Former USF and Campolindo left-hander Aaron Poreda was selected by the Pirates in the AAA portion of the MLB Rule V draft, which is a blurb I found on MLBTradeRumors.com
- In the Triple-A portion of today's Rule 5 draft, the Pirates selected Aaron Poreda, tweets John Manuel of Baseball America. The former first-rounder was part of the trade that sent Jake Peavy from the Padres to the White Sox in 2009.
Poreda burst onto the scene at USF after a solid but pretty anonymous high school career at Campolindo, despite some high school conference honors. He entered USF as a big, raw kid with a good arm, worked hard to develop and was brought along exceptionally well by USF pitching coach Greg Moore. When he started at USF his fastball was peaking in the 87-88 mph range and by the time he was a junior he was sitting in the mid-90s, occasionally touching a higher on the radar gun. Poreda had a GREAT sophomore year, earning WCC 1st team honors with a conference low 2.56 ERA. That year in the Dons first ever regional, Poreda threw 6.2 innings as USF beat host Nebraska, who was the #6 national seed in the NCAA tournament. He was a nationally known pitcher and was on national college award watch lists heading into his junior year.
Following that junior year Poreda was selected by the White Sox in the 1st round of the 2007 MLB draft (25th overall). He flew through the minors (just as former Don Jesse Foppert did) and dipped his toe in the big leagues in 2009. He made his debut on June 15th of 2009 with 1.2 innings against the Brewers. He struck out three and gave up only one hit.
Later that summer Poreda was dealt to the Padres in the Jake Peavy deal, along with current Padres left-hander Clayton Richard. At the time Poreda, not Richard, was considered the more valued prospect. He got into four games and pitched 2.1 innings for the Pads in 2009 and I am sure they figured he would be in the picture in 2010. However, Poreda has struggled since that trade and his struggles started in 2009, before the trade.
He pitched at the AAA and AA level in 2010, getting into 39 games (1 start) and posting an ERA of 3.83. He did fine at AA but really struggled at AAA with a 4.97 ERA and in 2011, pitching exclusively at the AAA level he posted a 5.43 ERA in 41 games, pitching 69.2 innings.
When Poreda was drafted the knock on him was that he had a below average breaking ball and just a so-so change-up and wasn't a very good athlete, which led to speculation among scouts that he might not ever be able to develop an average breaking ball. He was considered a big, strong armed pitcher with the ability to pound the zone with a mid-90s fastball (his walk total as a sophomore was ridiculously low). The Sox took him in the 1st round, likley with the idea that he could move quickly and add quality depth to their bullpen. Poreda did just that but ultimately if you are taking a college pitcher in the 1st round, you either want him to be a starter, and no worse than a future #3 starter (and #3 is a pretty low standard for a 1st rounder), or you want him to be a back of the pen pitcher, hopefully a closer. Poreda never had either of those profiles in his future, at least not in the minds of most scouts in the area.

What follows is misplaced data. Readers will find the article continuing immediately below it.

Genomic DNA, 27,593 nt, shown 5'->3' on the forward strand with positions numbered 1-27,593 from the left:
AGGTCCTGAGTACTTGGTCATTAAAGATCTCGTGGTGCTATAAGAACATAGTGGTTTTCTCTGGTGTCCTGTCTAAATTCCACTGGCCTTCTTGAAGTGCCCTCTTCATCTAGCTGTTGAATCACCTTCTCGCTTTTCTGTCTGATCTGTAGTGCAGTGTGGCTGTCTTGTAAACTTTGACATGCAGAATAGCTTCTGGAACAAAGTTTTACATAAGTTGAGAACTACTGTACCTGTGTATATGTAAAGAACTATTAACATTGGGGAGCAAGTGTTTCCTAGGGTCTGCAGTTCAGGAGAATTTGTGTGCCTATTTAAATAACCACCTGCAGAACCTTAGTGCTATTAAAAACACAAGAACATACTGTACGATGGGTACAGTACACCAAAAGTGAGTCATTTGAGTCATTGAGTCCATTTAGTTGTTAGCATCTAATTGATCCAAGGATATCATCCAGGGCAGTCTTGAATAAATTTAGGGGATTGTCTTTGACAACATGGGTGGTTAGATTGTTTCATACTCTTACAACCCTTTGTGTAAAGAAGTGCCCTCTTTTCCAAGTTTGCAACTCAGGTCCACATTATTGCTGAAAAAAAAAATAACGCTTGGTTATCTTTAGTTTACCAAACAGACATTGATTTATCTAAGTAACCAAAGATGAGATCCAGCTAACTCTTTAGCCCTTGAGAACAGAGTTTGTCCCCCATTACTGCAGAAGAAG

The command he showed in college basically disappeared when he entered pro ball, but not immediately. It wasn't a glaring issue yet during his 2008 season in the minors, with only 40 walks in 161 innings split between high A and AA. However, in 2009 his command was gone, with 75 walks in 107 innings. He only gave up 83 hits in those 107 innings but that stat is not impressive when you consider the amount of walks. It means he was pitching away from contact.
For AAA Portland (Padres) in 2009 he walked 37 batters in only 32.2 innings, with a 7.14 ERA, making six starts and seven total appearances. Clearly the Padres wanted to see if he could be a starter, which was his role for the Sox in his minor league career. That didn't work out so he went to the pen in 2010 (64 BB in 54 IP) and 2011 (63 BB in 69.2 IP), where I think he was destined to be all along. It seems to me that something happened to his confidence as he faced better and better hitters. He likely stopped challenging contact, because he surely found out that a mid-90s straight fastball means very little at the pro level without at least one usable and quality secondary pitch. Same thing happens to high school pitchers who don't have a breaking ball or change-up when they get to college baseball.
The Padres left him unprotected (off their 40 man roster) and now the Pirates will try to get him moving in the right direction. In my opinion the Sox rushed him before he knew how to "pitch" and by reaching the big leagues so quickly, it is also entirely possible that his self-image was a bit skewed. By that I mean, if you are a young man who burst onto the scene in college, seemingly out of nowhere, went from 87 mph to 97 mph in about two years, went from a barely recruited walk-on to 1st rounder to big leaguer in five short years, well, it would be understandable if he thought he was pretty special. Afterall, he was in the big leagues and QUICKLY. However, he was far from a finished product and just because the Sox brought him to the big leagues (likely to showcase him for a future trade because the command issues had crept up by then) doesn't mean he was ready for the big leagues.
Hopefully this new start can get Poreda refocused and he can be properly developed without the pressure of being a 1st rounder or the player featured in the Jake Peavy trade. He is just another minor league pitcher now who has an opportunity to work toward getting back to the big leagues. No one in the Pirates organization cares that he was a 1st rounder or that he was the key piece opposite Peavy in that deal. He is just another asset in their minor league system and that can be a great thing for Poreda. I wish him well.